Recipe for the Guatemalan Caldo de Res

Rudy Giron: AntiguaDailyPhoto.com &emdash; Guatemalan Caldo de Res

Caldo de res is often called “cocido” (cooked) in La Antigua Guatemala. Caldo de res (beef stock or stew) has to be among the most often eaten dishes in the Guatemalan cuisine. It is always present daily menus at diners, fondas and restaurants. As many Guatemalan caldos, it comes with carrots, corn on the cob, güisquil (chayote/pear squash), ayote and chilacayote (squash), potatoes and beef. They usually serve caldo de res with rice, avocado and lemon slices.

Here’s the recipe for the Guatemalan Caldo de res found at Recetas chapinas.

Ingredients: – Serves 10

  • 2 pounds inexpensive beef (with or without bones)
  • olive oil for browning beef
  • 1 small tomato, ‘x’ cut in one end
  • 1 small onion, ‘x’ cut in one end
  • 3 whole celery stalks
  • 1 whole bell pepper, seeds removed and halved
  • 1 yuca root, peeled and cut into chunks (or frozen if not avalaible)
  • 1 whole carrot, peeled
  • 3 huisquiles (mirliton, chayote)
  • 3 corn on the cob (or frozen if not available)
  • 1 small head cabbage, quartered
  • 2-3 whole small potatoes, scrubbed

Seasoning:

  • 1/4 cup chiltepe chiles (dried is OK)
  • 1/4 cup diced onion
  • 1/4 cup chopped cilantro
  • juice of 1 lemon

Preparation

Brown beef in oil in a large soup pot, add vegetables. Add enough
water almost cover vegetables. On high heat, bring to boil.
Reduce heat to low, add sazon to taste. Simmer until vegetables
are cooked and beef is tender. Note: You may add or substitute
whatever vegetables you may have on hand–platanos verdes, etc.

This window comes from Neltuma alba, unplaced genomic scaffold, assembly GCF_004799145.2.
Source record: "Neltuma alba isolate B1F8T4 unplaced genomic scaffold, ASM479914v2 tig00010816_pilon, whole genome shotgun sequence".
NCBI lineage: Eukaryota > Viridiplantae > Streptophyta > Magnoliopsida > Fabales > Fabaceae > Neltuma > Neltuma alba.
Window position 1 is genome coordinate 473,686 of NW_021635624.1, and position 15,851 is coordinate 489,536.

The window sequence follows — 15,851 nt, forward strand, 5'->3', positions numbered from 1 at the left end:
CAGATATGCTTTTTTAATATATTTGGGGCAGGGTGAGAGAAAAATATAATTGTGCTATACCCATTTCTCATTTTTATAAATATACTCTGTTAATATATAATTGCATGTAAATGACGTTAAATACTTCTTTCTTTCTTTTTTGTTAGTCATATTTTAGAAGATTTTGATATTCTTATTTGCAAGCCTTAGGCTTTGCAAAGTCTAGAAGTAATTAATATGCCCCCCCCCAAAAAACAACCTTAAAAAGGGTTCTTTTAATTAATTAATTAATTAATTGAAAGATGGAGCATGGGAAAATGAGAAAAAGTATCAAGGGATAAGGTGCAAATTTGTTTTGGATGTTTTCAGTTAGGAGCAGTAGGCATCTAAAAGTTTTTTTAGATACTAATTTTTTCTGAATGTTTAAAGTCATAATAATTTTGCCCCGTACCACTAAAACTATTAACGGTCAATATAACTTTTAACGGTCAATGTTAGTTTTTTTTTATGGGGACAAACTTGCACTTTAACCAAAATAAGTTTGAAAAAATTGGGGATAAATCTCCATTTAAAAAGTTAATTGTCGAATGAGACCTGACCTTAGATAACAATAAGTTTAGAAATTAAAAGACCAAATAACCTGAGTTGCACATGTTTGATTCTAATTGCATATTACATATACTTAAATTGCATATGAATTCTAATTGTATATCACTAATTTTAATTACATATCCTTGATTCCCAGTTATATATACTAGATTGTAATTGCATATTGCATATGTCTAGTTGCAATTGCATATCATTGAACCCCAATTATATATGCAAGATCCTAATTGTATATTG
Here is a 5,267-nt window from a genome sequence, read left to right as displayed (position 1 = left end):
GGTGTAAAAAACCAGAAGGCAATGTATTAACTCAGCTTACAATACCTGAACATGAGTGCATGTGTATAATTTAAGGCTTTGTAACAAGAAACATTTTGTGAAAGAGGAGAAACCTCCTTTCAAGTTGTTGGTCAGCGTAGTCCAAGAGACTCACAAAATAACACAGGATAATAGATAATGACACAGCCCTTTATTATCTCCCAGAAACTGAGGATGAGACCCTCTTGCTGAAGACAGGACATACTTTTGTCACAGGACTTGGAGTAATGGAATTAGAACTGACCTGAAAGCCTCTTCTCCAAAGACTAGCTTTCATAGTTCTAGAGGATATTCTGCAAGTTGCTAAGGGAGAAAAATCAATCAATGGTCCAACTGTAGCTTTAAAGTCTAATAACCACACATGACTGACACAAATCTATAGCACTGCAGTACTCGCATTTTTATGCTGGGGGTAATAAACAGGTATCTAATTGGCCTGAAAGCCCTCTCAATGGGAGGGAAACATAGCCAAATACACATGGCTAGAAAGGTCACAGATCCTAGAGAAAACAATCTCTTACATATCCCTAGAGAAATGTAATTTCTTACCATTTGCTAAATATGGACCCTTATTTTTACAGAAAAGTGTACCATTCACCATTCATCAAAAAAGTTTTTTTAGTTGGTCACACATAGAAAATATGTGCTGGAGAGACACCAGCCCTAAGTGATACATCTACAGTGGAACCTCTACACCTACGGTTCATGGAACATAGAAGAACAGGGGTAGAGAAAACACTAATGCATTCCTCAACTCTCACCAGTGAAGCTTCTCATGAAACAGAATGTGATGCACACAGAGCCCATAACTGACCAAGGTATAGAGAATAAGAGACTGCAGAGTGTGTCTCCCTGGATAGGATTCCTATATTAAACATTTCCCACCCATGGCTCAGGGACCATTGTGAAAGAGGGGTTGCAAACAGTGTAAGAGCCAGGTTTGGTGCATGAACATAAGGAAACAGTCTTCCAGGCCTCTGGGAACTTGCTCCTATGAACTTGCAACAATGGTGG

Toast chiltepes on comal, then put in molcajete and break them up.
Add diced onion, chopped cilantro, and lemon juice. Mash briefly,
just to blend the flavors.

Serve caldo over rice, garnish with cilantro. Serve chiltepe sauce
on the side.

© 2013 – 2016, Rudy Giron. All rights reserved.

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  • KMC528

    Thank you! I’m always looking for new recipes.

    • De nada, I am glad to be able to share the recipes I find on the interwebs.
      El 3/06/2013, a las 17:05, Disqus escribió:

  • Willy

    What a great looking meal! Can’t wait to get back to Antigua in August for a nice bowl of Caldo de Res!

    • See you soon then Willy.

      El 3/06/2013, a las 19:54, Disqus escribió:

  • Erick!

    That looks so delicious. Definitely one of the caldos I enjoy when I visit Guate. That with some hot tortillas and you are in heaven.

    • Especially so, if the tortillas are made fresh on the spot.

      El 4/06/2013, a las 11:28, Disqus escribió:

  • Raúl

    Nice! The recipe could use a few other ingredients, though: ejotes (tied in little manojos) and güicoy (indispensable el güicoy), for example. Also, a big muñeco de tortillas, some chile cobanero sauce and an avocado on the side, and you’re good to go.
    great blog, thank you!

    • Your additions sound just about right.

      El 7/06/2013, a las 12:19, Disqus escribió:

  • Sunshine

    Thank you for the recipes. I can always use them since my husband is from Guatemala. I love the authentic Guatemalan taste.

    • I am glad I could help.

      El 9/06/2013, a las 13:18, Disqus escribió:

  • There have always been many Guatemalan restaurants in the LA area. Good to hear about this one.
    El 4/06/2013, a las 14:06, Disqus escribió:

  • Grace Camposeco

    My mother in law made a recipe made with pork meat, white beans in a red sauce. I don’t know what it is called or the recipe. I loved it wohld love to make it can you help?.

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